Whittle-Em-Down Rhyme
A rhyme/poem/song where the characters are killed off verse by verse


(permanent link) added: 2011-09-13 06:41:58 sponsor: somerandomdude (last reply: 2011-11-04 15:19:28)

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Ten little Indian boys went out to dine
One choked his little self and then there were nine.
The first verse of the rhyme from And Then There Were None

This is a specific type of Ironic Nursery Rhyme that kills off each of its characters, or otherwise gets rid of them, one by one, verse by verse. Often used as a cautionary tale, but that's not a requirement. They're also common in children's rhymes where they're used to help teach children numbers, primarily subtraction. Typically children's rhymes don't have the "death" factor, instead saying "went home" or somesuch.

The usual form of such a rhyme is something along the lines of this:

X little Y's [did something]
One [did something to get themselves killed] and then there were X-1.

Note: to be an example of this trope, there has to be a number that decreases as the song goes on, or at least an implication that something is being slowly reduced, not just a list of deaths.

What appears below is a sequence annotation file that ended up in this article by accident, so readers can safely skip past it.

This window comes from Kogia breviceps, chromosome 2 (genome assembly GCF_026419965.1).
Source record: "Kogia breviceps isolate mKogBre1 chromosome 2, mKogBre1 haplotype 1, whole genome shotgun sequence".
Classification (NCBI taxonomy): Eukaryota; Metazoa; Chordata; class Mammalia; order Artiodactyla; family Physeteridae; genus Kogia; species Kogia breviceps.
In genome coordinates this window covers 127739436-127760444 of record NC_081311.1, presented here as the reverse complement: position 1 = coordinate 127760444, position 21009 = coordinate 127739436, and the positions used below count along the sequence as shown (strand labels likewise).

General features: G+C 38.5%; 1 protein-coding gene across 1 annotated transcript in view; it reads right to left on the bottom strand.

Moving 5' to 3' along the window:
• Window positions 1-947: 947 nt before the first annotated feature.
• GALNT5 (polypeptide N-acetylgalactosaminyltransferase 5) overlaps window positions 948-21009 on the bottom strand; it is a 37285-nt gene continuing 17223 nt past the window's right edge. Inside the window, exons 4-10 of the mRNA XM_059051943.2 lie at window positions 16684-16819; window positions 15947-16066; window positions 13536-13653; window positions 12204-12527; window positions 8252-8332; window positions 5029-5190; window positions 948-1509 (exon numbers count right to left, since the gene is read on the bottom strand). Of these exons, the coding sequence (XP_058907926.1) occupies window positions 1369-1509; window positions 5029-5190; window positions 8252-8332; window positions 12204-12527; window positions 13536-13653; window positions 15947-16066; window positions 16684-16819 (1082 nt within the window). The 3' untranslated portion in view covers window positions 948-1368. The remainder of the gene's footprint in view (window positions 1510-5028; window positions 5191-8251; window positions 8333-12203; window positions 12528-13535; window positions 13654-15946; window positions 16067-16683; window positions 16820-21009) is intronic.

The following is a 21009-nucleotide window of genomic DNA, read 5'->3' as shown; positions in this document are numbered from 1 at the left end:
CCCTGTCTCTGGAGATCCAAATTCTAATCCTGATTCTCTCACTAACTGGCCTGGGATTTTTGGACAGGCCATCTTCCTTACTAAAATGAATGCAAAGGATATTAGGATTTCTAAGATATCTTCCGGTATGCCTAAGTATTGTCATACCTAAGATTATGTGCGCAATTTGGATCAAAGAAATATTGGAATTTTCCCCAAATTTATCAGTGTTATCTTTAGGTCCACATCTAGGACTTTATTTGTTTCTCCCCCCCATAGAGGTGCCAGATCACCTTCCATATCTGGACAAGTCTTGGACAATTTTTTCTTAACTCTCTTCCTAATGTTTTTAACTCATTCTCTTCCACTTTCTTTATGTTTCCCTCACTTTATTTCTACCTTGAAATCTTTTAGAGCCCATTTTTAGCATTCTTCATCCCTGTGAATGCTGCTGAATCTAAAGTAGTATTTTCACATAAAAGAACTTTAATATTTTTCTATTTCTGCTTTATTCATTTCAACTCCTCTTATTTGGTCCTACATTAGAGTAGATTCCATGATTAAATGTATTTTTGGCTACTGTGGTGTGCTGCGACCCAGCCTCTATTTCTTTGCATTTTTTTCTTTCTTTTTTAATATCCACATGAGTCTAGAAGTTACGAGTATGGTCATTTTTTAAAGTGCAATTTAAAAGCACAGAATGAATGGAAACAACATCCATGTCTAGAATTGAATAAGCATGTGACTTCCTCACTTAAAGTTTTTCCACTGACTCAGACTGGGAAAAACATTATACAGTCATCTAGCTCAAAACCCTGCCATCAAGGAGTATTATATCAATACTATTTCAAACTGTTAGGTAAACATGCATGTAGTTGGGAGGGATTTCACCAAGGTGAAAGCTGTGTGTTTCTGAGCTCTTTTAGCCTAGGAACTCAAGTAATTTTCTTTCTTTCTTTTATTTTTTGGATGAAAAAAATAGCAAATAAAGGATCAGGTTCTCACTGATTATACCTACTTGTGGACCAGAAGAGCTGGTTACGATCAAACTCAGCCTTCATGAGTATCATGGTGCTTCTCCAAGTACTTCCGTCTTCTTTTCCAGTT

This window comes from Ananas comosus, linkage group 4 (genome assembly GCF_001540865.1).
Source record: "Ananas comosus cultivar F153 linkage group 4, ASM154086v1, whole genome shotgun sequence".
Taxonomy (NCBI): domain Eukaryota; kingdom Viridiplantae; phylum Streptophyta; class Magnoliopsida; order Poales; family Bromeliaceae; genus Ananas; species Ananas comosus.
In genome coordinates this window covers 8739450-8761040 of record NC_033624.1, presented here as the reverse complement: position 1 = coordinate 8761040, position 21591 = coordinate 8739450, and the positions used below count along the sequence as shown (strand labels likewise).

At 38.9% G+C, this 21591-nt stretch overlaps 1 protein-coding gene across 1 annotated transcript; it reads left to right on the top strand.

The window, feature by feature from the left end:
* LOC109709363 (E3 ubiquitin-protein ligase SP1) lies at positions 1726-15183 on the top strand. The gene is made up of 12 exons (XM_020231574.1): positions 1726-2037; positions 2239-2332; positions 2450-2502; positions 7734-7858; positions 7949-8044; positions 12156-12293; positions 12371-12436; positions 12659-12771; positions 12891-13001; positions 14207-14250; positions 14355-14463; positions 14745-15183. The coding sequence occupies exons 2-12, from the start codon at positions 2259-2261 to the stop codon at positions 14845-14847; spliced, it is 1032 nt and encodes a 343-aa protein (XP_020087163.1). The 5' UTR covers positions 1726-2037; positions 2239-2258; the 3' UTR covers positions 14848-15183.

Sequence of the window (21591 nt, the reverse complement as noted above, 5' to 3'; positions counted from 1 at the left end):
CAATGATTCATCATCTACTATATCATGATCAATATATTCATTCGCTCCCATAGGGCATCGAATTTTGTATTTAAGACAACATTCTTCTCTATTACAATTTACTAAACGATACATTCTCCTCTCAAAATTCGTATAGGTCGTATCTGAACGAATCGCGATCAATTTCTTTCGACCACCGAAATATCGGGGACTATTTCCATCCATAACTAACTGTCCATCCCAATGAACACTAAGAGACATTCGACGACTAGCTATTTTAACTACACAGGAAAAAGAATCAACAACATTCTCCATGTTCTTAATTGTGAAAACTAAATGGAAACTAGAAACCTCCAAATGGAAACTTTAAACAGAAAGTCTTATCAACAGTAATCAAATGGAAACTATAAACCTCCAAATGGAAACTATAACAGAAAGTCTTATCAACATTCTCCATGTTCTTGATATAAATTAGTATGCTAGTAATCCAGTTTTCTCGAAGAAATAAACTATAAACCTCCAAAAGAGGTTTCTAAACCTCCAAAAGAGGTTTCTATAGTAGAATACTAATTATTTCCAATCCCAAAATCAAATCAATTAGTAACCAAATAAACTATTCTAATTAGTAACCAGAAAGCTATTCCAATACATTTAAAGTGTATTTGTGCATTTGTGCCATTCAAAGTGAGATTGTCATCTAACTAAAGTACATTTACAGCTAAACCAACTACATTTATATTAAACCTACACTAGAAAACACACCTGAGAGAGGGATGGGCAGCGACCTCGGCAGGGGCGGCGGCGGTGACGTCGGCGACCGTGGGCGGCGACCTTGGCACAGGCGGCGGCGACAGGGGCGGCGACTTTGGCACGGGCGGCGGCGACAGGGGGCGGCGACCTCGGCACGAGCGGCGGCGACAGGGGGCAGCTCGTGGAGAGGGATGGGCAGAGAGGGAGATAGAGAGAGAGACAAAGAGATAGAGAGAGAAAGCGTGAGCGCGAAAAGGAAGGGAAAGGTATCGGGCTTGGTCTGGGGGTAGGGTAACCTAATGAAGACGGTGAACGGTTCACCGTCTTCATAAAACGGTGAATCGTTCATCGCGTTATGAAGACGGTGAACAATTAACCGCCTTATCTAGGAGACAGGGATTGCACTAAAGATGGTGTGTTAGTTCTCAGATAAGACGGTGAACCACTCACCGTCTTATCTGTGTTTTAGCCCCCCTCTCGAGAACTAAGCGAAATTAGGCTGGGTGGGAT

Do We Have This One?? Probably Needs a Better Title, and definitely Needs a Better Description.

Examples:

  • The plot of Agatha Christie's And Then There Were None revolves around a rhyme like this. Lethal.
  • The German song Zehn kleine Jägermeister works like this. Some lethal [[hottip:*:Neun kleine Jägermeister wollte gerne erben, damit es was zu erben gab, musste einer sterben]], some not [[hottip:**:Acht kleine Jägermeister fuhren gerne schnell. Sieben fuhr'n nach Duesseldorf und einer fuhr nach Köln.]]
  • Ten Little Monkeys Jumping on the Bed. Not lethal, but rather painful.
  • The famous "99 Bottles of Beer/Coke/Whatever on the Wall." Not lethal.
  • In "I'm Being Swollowed by a Boa Constrictor" this happens to the narrator. Lethal.
  • "Ten in the Bed". Not lethal, though perhaps causes head injuries.
  • "Ten Green Bottles". Not lethal.
    • In a blackout sketch on The Benny Hill Show a group of Irish singers started to sing this, but after the first "should accidentally fall / there'll be" they can't figure out what comes next.
  • A parody of the Christmas carol "We Three Kings" talks about the Three Wise Men puffing on a rubber cigar, which is for some reason loaded with explosives.
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